Our train soon moves over a small “summit” and enters the fabulous Conemaugh Valley. Near the small town of Bolivar, we stop and remained stopped for the next hour. The eastbound main track is undergoing major rehabilitation, leaving open only a single track. We have to wait our turn to thread our way through the needle. As we finally do, we pass an incredible array of machines on the eastbound track. We will encounter no further delays through to Harrisburg. Train # 40 slows as we enter Gallitzin and the tunnels of the town on the top of the Allegheny Mountain spine. Westbound trains come racing out of the tunnels and enter a very gentle downgrade. No so with eastbound trains. Upon exiting the tunnels, you find yourself on an almost 2 percent steady downgrade which stretches for the next 12 miles around the slide, through the Horseshoe Curve then more steep downgrade and curves to Altoona. Over the past 156 years, many a hogger has exited the east portals and found he could not control his train. Passenger trains are not immune either. In the 1940’s, the Pennsylvania Railroad’s crack Red Arrow from Detroit lost it on the slide. Eighty fatalities ensued. Trains race into the tunnels westbound but creep into the tunnels eastbound.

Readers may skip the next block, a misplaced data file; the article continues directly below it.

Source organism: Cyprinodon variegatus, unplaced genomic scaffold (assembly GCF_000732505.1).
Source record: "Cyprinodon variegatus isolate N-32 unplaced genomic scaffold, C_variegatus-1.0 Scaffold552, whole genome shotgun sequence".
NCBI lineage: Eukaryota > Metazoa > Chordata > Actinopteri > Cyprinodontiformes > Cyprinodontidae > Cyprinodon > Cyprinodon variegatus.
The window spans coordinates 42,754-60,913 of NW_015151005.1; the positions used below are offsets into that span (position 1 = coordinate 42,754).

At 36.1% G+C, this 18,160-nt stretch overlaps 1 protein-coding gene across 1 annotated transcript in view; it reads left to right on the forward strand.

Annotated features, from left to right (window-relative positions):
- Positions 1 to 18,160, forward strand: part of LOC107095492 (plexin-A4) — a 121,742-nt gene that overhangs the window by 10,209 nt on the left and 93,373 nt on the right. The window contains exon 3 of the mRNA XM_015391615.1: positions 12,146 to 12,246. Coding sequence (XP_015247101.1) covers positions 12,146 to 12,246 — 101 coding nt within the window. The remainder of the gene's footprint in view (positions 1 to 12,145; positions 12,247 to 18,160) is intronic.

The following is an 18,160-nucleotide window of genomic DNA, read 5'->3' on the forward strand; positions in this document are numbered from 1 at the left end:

We leave Altoona 1 hour and 20 minutes late and enter the old Middle Division. It will be 131 all-downhill miles to Harrisburg, never drifting too far from the guiding and protective banks of the Juniata and Susquehanna Rivers. The schedule generously gives us almost 200 minutes to make this leg of the journey. We knock off 55 of those 200 minutes and slide in Harrisburg just 25 minutes late.

The Philadelphia Division stretches for the next 104 miles to Philadelphia. Our host railroad will no longer be Norfolk Southern. This railroad abandons the former Pennsylvania Railroad mainline and moves over to the ex-Reading lines. AMTRAK itself now owns the old Philadelphia Division. With help from the Commonwealth of Pennsylvania, AMTRAK is converting this line from almost dead to a major high-speed corridor. Track improvement now underway will soon permit 110 M.P.H. speeds. The catenary, first installed in 1935 and largely discontinued in 1980, will be revived, thus assuring electrified service to Harrisburg once again. A new station will soon open in Middletown, directly adjacent to the newly enlarged Harrisburg International Airport. The current nine daily Keystone trains that begin eastward service here will grow to 12. The current 120 minute scheduled time to Philadelphia will shrink to 90 minutes.